The Changing Face of Financial Reporting for Middle Market ERP

From the July 2010 Issue

Income statements and balance sheets. These basics of financial reporting have been around for what seems like forever, so why change your tool for producing these now? That’s an easy question to answer, actually — new demands by business for better information and advances in technology make change possible.

Consider the case of FRx, a real favorite for financial reporting due to its flexibility, ease of use and the great variety of reports it can generate. FRx introduced the concepts of rows, columns and trees that could be mixed and matched to provide a wide variety of ways to slice and dice financial data. It also had some Excel-like features so the commands were familiar. Like many great software tools, FRx broke new ground and went through multiple owners, from its start in 1984 as one of the products offered by Platinum Software (now known as Epicor) to it’s acquisition by Great Plains Software in 2000 to its current owner, that goliath called Microsoft.

To be fair, there were some limitations with FRx, and for Microsoft, some unwanted side effects since acquiring it committed them to selling and supporting FRx for their major ERP competitors. So as the company updated and revised its ERP offerings, Microsoft made it known that it was also setting it sights on developing a replacement for FRx. They were one of a number of publishers signaling to the industry that status quo was no longer an option. Creative minds and programmers went to work, and as a result we start the next decade with more choices for financial reporting and a noticeable shift to incorporate broader application/module reporting using the same tools used for financial reports. The good news for accountants, who would rather give up coffee than be told they can no longer use Excel, is that most of the new offerings actually wrap themselves around Excel. So now I probably have your attention.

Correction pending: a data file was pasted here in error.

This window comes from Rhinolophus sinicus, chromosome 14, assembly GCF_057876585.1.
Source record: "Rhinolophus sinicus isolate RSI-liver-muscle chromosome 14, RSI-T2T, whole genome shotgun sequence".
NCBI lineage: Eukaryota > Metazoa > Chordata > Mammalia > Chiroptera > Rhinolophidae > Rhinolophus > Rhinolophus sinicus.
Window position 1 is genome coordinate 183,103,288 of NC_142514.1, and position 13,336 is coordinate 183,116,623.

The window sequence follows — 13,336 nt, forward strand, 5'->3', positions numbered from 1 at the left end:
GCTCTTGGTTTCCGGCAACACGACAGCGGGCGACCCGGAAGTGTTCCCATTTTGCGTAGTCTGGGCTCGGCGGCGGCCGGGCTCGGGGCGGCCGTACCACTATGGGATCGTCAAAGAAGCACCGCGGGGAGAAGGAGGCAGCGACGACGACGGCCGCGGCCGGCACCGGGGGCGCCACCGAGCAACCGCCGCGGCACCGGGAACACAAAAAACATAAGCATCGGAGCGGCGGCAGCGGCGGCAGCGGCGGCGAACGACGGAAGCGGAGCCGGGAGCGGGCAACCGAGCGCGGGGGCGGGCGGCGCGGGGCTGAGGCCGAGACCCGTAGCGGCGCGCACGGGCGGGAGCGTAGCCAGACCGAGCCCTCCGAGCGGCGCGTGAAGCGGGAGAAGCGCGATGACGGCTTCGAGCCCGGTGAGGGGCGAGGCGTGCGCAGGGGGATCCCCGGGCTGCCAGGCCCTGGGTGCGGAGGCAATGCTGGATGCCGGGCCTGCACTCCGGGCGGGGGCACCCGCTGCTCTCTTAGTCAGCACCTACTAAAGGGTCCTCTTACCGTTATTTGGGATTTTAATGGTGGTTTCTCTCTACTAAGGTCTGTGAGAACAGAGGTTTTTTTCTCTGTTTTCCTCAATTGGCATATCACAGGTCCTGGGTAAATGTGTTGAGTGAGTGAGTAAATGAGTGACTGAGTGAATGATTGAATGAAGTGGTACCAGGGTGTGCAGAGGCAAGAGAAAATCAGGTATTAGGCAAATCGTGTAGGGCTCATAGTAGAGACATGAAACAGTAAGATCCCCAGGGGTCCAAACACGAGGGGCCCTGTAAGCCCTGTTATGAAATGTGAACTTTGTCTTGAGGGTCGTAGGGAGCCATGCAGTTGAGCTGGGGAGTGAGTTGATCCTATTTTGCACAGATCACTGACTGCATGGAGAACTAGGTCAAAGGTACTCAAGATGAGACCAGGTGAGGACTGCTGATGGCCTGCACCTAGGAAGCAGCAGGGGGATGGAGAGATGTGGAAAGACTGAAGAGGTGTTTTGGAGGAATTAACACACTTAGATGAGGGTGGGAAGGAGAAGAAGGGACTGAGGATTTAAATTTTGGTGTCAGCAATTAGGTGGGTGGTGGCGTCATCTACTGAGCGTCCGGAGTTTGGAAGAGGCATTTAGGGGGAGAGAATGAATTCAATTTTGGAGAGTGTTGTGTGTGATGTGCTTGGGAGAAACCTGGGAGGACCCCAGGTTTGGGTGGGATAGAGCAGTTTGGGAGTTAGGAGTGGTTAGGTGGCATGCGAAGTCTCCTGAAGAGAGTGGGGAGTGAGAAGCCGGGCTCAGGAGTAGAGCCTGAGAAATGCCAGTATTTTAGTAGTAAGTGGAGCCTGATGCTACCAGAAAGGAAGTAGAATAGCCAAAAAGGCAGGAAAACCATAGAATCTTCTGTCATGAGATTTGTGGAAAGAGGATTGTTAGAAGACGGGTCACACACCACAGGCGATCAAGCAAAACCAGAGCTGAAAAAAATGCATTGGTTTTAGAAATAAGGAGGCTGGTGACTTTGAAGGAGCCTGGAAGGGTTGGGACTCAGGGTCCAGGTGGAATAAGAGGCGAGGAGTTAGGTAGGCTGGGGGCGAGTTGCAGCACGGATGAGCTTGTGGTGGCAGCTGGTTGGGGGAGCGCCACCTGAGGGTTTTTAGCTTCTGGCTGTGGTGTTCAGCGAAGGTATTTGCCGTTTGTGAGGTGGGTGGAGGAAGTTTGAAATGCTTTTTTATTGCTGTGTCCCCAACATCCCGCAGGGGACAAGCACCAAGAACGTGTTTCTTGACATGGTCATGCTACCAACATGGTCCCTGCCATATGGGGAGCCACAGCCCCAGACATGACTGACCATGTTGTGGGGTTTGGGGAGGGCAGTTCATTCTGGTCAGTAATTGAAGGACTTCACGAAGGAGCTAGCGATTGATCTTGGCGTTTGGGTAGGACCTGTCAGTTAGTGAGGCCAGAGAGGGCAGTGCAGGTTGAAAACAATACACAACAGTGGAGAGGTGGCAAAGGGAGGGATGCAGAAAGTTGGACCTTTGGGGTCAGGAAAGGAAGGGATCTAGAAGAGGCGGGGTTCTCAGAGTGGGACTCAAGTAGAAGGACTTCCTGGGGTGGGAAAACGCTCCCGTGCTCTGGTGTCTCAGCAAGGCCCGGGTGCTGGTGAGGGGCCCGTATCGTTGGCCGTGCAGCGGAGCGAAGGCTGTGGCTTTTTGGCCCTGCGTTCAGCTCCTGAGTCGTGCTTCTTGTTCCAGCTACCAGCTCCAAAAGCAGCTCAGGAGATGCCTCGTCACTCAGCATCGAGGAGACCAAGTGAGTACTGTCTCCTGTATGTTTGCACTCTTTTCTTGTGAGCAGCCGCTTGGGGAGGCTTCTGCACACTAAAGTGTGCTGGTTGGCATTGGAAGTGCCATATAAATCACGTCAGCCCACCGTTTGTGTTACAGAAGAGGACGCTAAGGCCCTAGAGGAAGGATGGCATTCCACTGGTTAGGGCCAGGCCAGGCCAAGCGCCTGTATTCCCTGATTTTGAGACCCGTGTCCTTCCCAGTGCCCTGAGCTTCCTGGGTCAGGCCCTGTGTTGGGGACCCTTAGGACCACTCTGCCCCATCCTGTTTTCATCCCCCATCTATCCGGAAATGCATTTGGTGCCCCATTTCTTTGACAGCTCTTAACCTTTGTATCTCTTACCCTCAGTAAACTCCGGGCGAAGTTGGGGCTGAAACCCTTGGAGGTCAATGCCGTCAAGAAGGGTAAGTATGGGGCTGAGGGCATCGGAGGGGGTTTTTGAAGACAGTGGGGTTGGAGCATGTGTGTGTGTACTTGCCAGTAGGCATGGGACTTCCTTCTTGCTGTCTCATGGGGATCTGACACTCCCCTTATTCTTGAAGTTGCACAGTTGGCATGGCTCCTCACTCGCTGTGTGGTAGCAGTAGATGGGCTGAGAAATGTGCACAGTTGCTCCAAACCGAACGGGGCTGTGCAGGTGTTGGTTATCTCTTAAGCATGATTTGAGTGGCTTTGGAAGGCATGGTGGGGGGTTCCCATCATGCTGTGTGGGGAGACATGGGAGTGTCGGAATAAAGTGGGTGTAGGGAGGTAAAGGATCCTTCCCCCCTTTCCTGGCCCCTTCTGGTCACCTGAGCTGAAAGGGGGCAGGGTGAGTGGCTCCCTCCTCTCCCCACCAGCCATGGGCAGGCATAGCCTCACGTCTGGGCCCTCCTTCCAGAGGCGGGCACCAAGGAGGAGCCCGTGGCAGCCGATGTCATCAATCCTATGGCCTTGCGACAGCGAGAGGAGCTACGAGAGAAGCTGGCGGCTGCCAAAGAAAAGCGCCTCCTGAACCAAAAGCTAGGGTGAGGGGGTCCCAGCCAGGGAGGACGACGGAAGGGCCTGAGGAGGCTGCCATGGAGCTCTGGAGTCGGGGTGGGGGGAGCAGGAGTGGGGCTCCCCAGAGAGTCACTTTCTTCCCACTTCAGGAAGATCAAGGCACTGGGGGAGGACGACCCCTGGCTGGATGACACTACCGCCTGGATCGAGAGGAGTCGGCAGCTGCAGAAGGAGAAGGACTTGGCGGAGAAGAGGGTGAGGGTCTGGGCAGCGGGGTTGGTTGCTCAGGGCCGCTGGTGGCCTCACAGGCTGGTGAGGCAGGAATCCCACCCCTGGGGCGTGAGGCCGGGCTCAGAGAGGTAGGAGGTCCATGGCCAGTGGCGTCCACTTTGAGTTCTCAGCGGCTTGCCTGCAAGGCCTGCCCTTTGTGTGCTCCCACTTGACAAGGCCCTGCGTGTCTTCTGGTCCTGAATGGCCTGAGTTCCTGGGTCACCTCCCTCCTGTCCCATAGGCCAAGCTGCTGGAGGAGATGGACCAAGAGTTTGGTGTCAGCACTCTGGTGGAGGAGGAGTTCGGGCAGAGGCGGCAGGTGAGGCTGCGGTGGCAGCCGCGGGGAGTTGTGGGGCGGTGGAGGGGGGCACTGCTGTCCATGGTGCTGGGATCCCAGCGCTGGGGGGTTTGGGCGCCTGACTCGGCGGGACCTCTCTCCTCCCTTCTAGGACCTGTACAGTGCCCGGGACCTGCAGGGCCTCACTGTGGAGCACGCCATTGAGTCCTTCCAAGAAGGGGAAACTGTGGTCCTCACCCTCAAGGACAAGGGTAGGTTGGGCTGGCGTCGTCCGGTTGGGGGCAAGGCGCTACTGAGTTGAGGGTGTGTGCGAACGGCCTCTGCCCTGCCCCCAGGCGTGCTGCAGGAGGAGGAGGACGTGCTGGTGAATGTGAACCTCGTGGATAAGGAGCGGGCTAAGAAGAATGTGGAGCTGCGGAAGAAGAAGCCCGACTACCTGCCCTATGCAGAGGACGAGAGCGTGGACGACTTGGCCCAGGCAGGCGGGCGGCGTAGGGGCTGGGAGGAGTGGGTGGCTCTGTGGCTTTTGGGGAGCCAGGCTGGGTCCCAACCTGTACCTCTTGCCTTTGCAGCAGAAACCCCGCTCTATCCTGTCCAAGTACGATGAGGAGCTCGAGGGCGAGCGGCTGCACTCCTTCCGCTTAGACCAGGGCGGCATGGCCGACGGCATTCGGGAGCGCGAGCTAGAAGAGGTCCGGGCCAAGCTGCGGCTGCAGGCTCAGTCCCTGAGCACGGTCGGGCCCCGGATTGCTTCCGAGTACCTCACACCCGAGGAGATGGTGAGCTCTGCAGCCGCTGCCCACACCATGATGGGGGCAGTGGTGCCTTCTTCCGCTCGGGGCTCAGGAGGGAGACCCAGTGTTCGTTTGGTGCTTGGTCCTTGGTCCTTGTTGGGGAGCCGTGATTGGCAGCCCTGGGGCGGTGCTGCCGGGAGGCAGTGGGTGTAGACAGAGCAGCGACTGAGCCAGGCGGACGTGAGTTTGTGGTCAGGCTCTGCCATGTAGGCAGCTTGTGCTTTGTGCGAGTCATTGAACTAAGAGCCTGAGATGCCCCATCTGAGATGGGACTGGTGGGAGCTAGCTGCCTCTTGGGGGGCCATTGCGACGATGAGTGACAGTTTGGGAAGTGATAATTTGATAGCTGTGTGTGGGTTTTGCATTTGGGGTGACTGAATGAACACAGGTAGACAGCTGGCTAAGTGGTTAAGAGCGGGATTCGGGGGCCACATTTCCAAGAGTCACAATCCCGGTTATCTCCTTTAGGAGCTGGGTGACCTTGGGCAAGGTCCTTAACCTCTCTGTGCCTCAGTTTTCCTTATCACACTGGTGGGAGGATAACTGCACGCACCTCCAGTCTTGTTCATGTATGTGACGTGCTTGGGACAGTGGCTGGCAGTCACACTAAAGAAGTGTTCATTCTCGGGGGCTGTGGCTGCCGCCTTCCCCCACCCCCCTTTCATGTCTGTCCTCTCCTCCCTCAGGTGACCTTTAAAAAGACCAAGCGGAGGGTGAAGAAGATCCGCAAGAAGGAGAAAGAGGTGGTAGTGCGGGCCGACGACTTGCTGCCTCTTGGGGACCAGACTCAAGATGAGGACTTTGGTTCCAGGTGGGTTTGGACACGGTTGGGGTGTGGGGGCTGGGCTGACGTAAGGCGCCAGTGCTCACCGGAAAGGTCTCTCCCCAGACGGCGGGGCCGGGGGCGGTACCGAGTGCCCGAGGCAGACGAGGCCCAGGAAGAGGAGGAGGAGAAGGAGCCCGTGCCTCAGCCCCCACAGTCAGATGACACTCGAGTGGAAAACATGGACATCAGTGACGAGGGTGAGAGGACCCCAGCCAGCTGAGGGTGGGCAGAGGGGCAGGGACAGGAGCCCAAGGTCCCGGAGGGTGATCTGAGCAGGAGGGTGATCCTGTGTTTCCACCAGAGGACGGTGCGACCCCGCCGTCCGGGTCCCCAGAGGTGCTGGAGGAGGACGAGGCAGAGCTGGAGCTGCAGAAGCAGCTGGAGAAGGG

THIS NEW GENERATION OF TOOLS HAS SEVERAL COMMON ELEMENTS:
The use of Microsoft Excel or an Excel-like interface for ease of adoption. Rather than try to rewrite the already feature-rich spreadsheet program, developers are using Excel for reporting, knowing that the product already enjoys the loyalty of most all accountants.

Data sources have been expanded. For a long time, financial reporting tools were narrowly focused on the GL module and the information stored there. Many of the new generation of products look beyond GL, broadening their net to allow the creation of reports and analysis of data from subsidiary modules. As a result, customer and vendor information, as well as inventory and payroll information (and more), can be included in the analysis reports from these tools.

Easier learning curve. It just makes sense that if the tool you are using for financial statements can also report from other modules, adoption will be quicker by you and your team.

The tools are much more user friendly, designed to be utilized by a broad base of users. You don’t need to hire a programmer to start creating reports, just invest in good training, and you’ll learn how to take advantage of the powerful features included in their tools. You could do it yourself, but you’ll undoubtedly miss some of the coolest of features. So invest in learning “how” to do it, and save the do-it-yourself for honing the skills on what you have learned.